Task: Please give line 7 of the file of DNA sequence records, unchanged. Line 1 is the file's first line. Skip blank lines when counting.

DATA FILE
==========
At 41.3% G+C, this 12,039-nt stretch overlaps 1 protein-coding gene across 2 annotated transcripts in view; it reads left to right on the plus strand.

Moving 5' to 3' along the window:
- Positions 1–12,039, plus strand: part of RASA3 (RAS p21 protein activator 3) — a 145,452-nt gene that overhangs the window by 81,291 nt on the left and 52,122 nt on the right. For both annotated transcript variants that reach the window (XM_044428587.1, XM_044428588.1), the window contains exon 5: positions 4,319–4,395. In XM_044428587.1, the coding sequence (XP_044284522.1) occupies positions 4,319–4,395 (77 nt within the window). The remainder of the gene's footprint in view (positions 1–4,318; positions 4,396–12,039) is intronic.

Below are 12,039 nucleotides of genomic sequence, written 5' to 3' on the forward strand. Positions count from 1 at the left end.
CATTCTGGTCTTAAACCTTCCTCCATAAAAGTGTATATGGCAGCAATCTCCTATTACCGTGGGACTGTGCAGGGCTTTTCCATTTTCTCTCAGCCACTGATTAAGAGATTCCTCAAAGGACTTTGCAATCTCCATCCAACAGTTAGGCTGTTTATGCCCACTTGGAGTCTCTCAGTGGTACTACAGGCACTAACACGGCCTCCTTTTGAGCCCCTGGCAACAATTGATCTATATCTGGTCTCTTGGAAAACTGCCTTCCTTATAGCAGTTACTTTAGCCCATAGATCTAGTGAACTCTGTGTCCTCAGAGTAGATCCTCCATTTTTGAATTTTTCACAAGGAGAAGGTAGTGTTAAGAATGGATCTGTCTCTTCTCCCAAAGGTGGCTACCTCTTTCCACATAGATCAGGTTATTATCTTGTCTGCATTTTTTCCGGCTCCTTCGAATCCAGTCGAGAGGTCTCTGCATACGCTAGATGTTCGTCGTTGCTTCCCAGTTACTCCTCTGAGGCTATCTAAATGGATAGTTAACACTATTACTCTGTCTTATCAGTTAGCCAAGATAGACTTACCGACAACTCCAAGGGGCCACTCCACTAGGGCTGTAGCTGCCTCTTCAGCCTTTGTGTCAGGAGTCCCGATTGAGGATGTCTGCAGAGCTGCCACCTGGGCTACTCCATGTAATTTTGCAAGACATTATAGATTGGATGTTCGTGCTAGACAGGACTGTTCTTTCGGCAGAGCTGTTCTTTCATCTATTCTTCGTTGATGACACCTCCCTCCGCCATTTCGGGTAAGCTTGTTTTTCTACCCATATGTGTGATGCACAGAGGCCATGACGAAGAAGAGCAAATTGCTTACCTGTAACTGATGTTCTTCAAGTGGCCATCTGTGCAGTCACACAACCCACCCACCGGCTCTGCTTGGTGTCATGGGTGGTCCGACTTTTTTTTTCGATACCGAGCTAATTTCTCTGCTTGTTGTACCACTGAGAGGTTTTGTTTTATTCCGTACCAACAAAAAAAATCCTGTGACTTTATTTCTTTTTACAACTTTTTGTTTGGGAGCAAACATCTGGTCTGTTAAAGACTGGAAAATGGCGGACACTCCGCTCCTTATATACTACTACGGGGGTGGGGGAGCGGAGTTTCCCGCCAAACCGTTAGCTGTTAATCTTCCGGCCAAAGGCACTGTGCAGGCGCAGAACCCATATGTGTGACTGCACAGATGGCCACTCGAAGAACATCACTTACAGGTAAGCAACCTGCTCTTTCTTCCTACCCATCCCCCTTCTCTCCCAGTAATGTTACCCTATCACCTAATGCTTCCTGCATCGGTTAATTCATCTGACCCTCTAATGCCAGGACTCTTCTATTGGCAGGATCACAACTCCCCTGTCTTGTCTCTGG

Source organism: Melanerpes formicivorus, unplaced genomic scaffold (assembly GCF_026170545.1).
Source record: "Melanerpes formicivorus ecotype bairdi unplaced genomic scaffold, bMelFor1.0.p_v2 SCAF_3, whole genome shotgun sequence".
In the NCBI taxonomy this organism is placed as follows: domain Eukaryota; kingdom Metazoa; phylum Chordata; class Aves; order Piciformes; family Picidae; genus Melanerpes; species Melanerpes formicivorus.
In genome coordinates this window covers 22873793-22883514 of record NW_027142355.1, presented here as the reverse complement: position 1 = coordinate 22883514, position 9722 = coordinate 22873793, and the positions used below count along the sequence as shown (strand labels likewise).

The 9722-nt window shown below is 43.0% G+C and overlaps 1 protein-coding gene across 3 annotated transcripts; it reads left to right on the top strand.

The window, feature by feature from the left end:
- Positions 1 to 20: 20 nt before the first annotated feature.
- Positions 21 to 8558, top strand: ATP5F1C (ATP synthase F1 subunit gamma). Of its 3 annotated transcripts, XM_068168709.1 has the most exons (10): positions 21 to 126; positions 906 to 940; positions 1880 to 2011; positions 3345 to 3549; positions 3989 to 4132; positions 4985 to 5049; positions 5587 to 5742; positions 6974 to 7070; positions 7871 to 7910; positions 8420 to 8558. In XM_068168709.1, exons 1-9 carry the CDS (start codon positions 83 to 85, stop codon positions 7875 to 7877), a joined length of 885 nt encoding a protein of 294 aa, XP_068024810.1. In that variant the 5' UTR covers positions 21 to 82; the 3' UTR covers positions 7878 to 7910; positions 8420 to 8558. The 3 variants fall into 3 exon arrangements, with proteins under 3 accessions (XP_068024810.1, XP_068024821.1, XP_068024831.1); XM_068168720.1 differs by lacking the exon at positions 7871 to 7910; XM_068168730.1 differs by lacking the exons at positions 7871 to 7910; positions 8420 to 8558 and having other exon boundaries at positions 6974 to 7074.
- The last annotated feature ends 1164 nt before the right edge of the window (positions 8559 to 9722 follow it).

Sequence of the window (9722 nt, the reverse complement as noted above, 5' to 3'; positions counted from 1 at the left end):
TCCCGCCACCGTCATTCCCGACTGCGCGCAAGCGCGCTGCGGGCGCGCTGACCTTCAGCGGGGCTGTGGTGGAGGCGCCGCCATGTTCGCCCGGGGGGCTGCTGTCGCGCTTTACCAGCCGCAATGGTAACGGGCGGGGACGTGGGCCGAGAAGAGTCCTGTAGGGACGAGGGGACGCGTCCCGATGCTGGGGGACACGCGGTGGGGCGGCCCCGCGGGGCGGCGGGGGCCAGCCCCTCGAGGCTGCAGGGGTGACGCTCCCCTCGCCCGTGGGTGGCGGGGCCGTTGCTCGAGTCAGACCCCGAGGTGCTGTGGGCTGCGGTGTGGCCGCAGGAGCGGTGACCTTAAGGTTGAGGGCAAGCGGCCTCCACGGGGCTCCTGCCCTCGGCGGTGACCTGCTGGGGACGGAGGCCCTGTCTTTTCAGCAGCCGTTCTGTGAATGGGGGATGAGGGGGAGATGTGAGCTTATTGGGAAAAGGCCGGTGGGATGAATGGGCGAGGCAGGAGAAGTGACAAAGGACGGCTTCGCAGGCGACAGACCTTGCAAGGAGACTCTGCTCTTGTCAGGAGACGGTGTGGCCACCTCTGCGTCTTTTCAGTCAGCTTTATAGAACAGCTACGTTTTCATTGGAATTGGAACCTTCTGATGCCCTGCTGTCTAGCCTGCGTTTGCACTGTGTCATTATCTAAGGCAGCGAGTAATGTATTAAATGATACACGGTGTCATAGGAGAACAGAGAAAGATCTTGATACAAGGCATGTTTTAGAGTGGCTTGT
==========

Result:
Source record: "Melanerpes formicivorus ecotype bairdi unplaced genomic scaffold, bMelFor1.0.p_v2 SCAF_3, whole genome shotgun sequence".